Friday, 18 April 2008

Under The Bombs a film by Philippe Aractingi

Under The Bombs a film by Philippe Aractingi

Under The Bombs a film by by Philippe Aractingi


It's a wry, tragic road movie, shot in the war zone while the smell of cordite hung in the air and smoke still rose from shattered buildings. Revealing, occasionally darkly comic, Under the Bombs is raw, painfully vivid, full of sharp detail and extremely moving.


...a heartfelt road movie, with lacerating images of Israel's recent war in Lebanon. Paradoxically, by appearing in a fiction feature, these images achieve a reality that is never fully conveyed in television news reporting. With remarkable resourcefulness, Aractingi has simply taken his actors, camera and crew into the destroyed landscape and partly improvised a heartwrenching film from what he has found there. Nada Abou Farhat plays Zeina, a haughty, wealthy and beautiful woman who arrives in Beirut from Dubai in the summer of 2006, after the Israeli Defence Force's catastrophically misjudged bombardment of southern Lebanon. Desperately, she begs for a taxi driver to take her to a village in the south, to discover what has happened there to her young son. The only person who agrees is Tony (Georges Khabbaz), who appears to be louche, unreliable, in it for the cash. But Zeina's desperate quest opens a long-buried wound in Tony: his relationship with a fugitive brother who, during the last war in 1982, joined the collaborationist South Lebanese Army. Zeina and Tony are the oddest of odd couples, and I suspect Aractingi was never entirely sure how much sexual tension there should really be between them. But these human nuances are not as important as the vision of Lebanon's extraordinary, almost surreal landscapes of destruction and hurt.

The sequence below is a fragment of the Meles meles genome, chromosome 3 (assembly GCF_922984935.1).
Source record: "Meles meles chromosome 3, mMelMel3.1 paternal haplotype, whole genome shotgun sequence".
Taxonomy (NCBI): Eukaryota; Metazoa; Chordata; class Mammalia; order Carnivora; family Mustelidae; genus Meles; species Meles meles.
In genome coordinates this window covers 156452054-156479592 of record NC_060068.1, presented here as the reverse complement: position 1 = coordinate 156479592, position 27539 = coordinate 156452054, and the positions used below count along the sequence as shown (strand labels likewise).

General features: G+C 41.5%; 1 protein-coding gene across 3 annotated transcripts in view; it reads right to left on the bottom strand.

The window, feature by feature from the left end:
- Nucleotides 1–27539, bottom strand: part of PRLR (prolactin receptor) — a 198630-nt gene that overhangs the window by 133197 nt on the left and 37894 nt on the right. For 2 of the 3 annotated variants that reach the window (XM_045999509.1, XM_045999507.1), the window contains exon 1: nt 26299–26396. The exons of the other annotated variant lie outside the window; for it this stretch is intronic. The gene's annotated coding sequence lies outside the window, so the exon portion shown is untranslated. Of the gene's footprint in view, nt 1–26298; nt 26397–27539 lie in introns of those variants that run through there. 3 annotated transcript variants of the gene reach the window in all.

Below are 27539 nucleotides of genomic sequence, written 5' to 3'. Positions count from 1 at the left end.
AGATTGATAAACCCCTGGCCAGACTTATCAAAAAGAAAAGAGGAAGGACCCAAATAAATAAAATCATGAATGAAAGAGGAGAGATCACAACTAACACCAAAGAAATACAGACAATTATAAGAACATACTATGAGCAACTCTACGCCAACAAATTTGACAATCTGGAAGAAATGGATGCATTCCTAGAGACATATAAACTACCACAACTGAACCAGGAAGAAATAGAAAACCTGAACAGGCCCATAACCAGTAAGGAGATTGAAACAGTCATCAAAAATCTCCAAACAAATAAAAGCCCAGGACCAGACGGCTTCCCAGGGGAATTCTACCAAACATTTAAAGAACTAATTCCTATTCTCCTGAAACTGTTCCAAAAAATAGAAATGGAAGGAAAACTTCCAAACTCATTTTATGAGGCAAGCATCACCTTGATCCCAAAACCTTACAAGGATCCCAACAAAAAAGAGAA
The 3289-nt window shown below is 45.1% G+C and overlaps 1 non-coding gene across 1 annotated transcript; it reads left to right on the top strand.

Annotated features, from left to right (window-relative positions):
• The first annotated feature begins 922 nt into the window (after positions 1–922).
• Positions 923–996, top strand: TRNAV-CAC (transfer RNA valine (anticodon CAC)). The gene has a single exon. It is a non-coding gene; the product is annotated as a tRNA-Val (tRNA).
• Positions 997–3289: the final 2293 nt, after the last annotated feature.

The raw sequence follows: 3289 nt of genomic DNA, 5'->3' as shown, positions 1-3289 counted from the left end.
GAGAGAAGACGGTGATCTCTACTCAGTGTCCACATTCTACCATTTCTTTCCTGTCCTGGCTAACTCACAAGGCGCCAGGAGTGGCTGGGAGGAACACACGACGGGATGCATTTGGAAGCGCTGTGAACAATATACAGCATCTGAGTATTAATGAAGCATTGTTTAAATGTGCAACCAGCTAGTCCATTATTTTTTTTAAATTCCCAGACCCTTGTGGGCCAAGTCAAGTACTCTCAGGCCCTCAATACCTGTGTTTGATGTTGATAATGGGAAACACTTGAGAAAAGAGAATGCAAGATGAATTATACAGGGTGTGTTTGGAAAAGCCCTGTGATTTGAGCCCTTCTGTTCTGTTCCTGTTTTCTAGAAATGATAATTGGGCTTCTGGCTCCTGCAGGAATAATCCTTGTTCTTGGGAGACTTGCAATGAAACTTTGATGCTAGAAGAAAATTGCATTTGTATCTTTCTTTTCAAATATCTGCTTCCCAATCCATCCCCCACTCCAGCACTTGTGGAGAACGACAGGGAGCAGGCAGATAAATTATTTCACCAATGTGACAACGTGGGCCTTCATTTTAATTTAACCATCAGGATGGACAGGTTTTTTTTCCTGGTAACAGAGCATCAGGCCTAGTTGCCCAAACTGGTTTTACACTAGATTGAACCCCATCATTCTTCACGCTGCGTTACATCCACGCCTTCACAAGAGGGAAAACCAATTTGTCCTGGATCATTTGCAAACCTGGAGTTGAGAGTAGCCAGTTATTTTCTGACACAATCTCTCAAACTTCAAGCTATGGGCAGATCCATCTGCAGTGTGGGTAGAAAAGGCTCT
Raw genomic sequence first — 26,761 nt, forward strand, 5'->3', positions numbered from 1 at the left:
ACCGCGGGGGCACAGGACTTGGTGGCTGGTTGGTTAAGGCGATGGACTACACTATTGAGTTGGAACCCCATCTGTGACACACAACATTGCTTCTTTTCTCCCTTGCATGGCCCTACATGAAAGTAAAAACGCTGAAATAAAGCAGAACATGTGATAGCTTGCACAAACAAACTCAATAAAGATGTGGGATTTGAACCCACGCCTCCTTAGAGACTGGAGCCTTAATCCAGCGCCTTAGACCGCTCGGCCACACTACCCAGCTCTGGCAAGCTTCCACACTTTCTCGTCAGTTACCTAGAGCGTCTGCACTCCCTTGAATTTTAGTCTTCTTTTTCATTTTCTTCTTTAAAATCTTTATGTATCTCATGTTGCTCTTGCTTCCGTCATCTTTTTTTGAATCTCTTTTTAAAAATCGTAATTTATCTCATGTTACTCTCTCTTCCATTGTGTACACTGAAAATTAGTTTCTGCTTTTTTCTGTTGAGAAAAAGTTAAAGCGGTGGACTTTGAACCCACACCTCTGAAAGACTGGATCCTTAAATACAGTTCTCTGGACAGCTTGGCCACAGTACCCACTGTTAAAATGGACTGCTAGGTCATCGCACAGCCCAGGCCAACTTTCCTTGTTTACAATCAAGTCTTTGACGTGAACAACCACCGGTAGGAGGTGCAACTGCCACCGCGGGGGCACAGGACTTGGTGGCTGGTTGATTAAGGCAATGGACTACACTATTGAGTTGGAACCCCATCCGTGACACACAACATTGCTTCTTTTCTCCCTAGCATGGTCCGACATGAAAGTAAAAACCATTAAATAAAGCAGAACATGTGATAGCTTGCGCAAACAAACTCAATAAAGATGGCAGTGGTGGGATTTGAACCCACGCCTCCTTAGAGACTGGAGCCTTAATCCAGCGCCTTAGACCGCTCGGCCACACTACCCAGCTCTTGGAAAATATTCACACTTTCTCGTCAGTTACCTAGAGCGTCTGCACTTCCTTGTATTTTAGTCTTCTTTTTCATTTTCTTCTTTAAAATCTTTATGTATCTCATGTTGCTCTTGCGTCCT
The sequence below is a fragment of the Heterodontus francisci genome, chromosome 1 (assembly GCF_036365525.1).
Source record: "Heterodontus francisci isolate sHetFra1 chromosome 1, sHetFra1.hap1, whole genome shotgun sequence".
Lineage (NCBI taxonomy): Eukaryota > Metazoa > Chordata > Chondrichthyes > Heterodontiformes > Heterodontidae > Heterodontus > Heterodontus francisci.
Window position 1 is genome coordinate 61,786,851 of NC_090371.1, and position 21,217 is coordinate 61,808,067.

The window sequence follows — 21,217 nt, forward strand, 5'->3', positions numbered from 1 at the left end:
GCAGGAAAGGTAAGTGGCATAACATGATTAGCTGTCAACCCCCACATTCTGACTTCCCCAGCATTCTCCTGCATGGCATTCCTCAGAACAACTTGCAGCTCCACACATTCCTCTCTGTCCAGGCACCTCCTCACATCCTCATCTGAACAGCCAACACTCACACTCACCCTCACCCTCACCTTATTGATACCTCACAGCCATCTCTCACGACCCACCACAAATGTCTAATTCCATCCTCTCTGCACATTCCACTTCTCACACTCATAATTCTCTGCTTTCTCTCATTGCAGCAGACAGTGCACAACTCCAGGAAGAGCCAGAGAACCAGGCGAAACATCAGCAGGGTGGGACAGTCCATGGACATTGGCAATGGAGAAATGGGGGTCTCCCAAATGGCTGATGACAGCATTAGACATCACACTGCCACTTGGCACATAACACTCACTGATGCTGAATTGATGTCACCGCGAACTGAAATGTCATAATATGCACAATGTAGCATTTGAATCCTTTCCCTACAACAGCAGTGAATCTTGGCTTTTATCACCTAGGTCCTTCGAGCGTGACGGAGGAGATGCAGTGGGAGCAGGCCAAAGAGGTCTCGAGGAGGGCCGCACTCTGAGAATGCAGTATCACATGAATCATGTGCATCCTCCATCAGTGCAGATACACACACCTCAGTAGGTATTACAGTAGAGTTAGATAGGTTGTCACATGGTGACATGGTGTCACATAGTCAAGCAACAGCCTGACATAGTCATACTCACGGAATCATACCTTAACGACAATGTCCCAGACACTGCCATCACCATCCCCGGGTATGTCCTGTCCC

Shot without a formal script during the middle of Israel's 33-day bombardment and invasion of Lebanon in the summer of 2006, the poignant Under the Bombs is a heartfelt road movie from Lebanese writer-director Philippe Aractingi. It tracks a wealthy Shiite woman Zeina (Nada Abou Farhat) and a Christian taxi driver Tony (Georges Khabbaz), who are travelling from Beirut to the devastated south of the country in search of Zeina's young son Karim and her sister.

Zeina and Tony make for an unlikely pairing, given their differences in class, religion and gender, and she initially sits in the back seat of his Mercedes and brushes aside his attempts at friendly conversation. When they reach the village of Kherbet Selem and discover that Zeina's family home is in ruins however, Tony vows to continue the search for Karim with his passenger, and she in turn reveals more about her own life.

About Farhat and Khabbaz are the only professional actors in Under the Bombs: all the supporting characters, whether they are refugees, soldiers, nuns, foreign journalists, Hezbollah supporters or aid workers, play themselves. Together with the news footage that's incorporated into the story, the casting gives the film a powerful authenticity. Aractingi isn't interested in political sermonising, but in showing the impact of this war on Lebanon's infrastructure and its civilian population. The film's credits are dedicated to "the suffering of the innocent", and the ending to Zeina's quest is appropriately wrenching.